An Ill Wind for Consumers: The Energy Bill

Brief Analyses | Environment

No. 522
Tuesday, July 26, 2005
by Robert J. Michaels

One of the most important differences facing a congressional conference committee reconciling the Senate and House versions of the 2005 energy bill is a Renewable Portfolio Standard (RPS) that appears in the Senate version but was rejected by the House. It would require all electric utilities selling more than 4 million kilowatt-hours (kwh) per year - which would include all major and many minor electric power systems - to obtain at least 10 percent of their power from "renewable" sources by 2020. In effect the RPS defines renewables by exclusion - sources that are not fossil-fueled, nuclear or hydroelectric. Eligible renewables include windmills, solar power, waste burning, geothermal, landfill gas and exotic sources like the tides.

Percentage of Electricity Generated by Fuel Type%2C 2004

Superficially the RPS appears benign: It will foster the construction of pollution-free electric power sources and lower the risks of continued dependence on fossil fuels. In reality it is a new tax levied on electricity consumers, who will pay for these expensive resources through higher electric bills. Few if any of the proceeds will accrue to developers of sources like solar energy, which will lose badly in most competitive electric utility resource procurements. The greatest beneficiaries will be investors in windmills, who are already subsidized 1.8 cents for every kilowatt hour (kwh) they produce.

The RPS responds to no obvious "market failure" of the type usually used to rationalize subsidies. After an eight-year binge of gas-fired powerplant construction by independent power producers, much of the country (except California and parts of the northeast) is awash in excess generation capacity. Where capacity is scarce, renewables will do little to alleviate it. Supporters of renewables continue to claim that it is an "infant industry" that needs subsidies and protection from competition while it becomes economically viable. Most renewable technologies have been with us for decades, and so have the subsidies. There is little reason to expect that an RPS will finally make them competitive.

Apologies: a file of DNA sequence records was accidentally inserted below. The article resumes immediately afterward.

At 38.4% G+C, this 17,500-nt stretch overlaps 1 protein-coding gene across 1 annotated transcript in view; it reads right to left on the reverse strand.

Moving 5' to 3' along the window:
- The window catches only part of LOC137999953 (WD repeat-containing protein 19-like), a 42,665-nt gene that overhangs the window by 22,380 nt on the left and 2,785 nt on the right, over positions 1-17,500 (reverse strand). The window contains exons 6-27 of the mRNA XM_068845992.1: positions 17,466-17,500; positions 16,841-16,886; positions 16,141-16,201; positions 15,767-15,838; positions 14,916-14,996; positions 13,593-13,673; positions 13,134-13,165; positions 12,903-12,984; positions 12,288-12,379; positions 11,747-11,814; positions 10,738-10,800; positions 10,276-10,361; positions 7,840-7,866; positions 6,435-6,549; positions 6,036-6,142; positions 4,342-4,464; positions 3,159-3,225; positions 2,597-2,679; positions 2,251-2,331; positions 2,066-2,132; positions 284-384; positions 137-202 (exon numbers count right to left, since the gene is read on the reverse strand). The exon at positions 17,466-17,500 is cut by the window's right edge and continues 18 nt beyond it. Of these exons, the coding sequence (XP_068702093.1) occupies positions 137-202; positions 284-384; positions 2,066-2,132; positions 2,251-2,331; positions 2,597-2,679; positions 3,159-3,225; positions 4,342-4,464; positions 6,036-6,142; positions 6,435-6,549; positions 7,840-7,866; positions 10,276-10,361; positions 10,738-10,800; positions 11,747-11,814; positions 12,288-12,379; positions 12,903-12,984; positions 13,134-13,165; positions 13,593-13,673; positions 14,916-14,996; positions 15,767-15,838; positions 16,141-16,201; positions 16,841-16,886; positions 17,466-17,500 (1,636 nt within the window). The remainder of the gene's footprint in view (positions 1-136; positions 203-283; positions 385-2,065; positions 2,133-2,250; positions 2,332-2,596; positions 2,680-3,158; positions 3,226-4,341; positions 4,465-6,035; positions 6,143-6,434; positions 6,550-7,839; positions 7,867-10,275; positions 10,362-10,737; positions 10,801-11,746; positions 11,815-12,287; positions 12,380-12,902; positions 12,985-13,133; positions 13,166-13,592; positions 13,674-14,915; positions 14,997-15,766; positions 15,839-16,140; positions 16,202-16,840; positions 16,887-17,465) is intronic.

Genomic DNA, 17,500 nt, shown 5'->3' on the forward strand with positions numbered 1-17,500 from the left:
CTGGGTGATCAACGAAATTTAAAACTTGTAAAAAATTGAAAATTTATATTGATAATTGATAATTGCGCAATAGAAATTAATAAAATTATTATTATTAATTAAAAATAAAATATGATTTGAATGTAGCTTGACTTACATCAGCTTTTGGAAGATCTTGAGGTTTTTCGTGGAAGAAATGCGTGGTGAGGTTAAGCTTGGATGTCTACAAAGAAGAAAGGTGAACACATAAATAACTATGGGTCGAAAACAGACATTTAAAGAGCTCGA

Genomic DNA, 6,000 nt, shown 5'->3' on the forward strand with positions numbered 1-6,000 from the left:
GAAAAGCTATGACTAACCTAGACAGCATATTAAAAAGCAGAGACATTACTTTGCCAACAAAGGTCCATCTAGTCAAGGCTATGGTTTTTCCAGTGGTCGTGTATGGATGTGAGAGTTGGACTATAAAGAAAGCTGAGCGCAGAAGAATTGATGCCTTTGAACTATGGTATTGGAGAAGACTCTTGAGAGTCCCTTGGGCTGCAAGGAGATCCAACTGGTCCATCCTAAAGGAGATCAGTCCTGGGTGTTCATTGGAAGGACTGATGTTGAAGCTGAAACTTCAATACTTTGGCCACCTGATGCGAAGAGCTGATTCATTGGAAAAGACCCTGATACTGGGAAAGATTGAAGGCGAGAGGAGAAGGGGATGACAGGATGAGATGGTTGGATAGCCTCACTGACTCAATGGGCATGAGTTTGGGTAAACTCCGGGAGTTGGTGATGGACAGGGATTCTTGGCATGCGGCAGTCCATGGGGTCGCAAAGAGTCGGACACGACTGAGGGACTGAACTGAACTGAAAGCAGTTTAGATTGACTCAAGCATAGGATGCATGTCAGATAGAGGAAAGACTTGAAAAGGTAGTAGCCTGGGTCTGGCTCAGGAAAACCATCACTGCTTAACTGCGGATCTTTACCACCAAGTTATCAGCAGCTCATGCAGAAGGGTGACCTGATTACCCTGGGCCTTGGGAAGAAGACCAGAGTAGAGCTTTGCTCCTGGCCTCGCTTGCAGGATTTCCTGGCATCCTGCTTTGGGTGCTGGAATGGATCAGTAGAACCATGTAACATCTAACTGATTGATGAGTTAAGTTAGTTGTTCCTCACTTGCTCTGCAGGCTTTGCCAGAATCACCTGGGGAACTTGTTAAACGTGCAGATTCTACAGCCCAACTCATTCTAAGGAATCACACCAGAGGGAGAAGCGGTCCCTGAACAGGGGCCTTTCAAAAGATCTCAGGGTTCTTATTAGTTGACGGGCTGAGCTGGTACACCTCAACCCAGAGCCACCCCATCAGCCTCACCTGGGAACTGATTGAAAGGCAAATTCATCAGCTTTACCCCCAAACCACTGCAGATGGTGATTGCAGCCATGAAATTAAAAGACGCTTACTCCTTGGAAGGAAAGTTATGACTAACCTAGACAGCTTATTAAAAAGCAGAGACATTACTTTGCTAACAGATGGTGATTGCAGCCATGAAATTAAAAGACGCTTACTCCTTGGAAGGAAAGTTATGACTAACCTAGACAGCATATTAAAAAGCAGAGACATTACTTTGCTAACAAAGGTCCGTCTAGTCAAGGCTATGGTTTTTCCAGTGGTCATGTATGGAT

Contribution of Renewables to U.S. Energy Supplies. To see why an RPS is no more than special-interest legislation, look at today's renewables and recent trends. Renewables are a tiny part of the nation's power supply. Figure I shows the continuing dominance of coal-fired plants (49.9 percent of 2004 production), nuclear (19.9 percent), and natural gas (18.1 percent). Nonhydroelectric renewables produced 2.25 percent of the total. After massive subsidies and development projects, renewables have remained a backwater. In fact, they produced almost exactly the same percentage of all electricity in each of the last 14 years. (The 2004 percentage is actually less than 1991!)

Problems of Renewables. There are only four important types of renewables: solar, geothermal, waste and wood burning, and wind. The first three are unlikely to grow much, even under an RPS that allows recovery of all their costs. Wind power is different, but there are problems with all four:

Percentage of Renewables Energy by Source%2C 2004
  1. Solar power remains thoroughly uneconomic, save in limited end-use applications like heating small volumes of water. The levelized costs per kwh of five important solar thermal technologies range from 13.52 to 42.72 cents. A 500 megawatt combined-cycle gas-fired plant can do the job for 5.18 cents, and will continue to be more economical than solar even if today's natural gas prices quadrupled.